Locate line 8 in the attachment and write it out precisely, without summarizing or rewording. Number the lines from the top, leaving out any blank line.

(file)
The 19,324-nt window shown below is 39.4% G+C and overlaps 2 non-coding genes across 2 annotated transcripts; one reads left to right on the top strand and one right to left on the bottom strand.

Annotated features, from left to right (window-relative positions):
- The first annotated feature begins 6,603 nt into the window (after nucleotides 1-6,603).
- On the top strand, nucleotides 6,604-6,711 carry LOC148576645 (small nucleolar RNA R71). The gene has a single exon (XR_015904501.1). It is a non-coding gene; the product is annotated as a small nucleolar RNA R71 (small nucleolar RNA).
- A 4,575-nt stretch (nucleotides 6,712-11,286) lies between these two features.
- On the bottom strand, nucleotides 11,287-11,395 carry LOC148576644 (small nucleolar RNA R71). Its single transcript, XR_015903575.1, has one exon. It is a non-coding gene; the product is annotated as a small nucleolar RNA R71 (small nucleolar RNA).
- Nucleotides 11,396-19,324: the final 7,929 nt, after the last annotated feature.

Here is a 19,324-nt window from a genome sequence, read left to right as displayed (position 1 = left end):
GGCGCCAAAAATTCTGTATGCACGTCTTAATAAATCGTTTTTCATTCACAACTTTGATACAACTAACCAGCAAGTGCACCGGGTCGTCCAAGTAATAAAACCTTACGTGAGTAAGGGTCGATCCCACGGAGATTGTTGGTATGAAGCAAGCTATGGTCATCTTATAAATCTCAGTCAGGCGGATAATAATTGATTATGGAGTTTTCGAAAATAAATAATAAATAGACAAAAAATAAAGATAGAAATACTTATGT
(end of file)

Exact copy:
Here is a 19,324-nt window from a genome sequence, read left to right as displayed (position 1 = left end):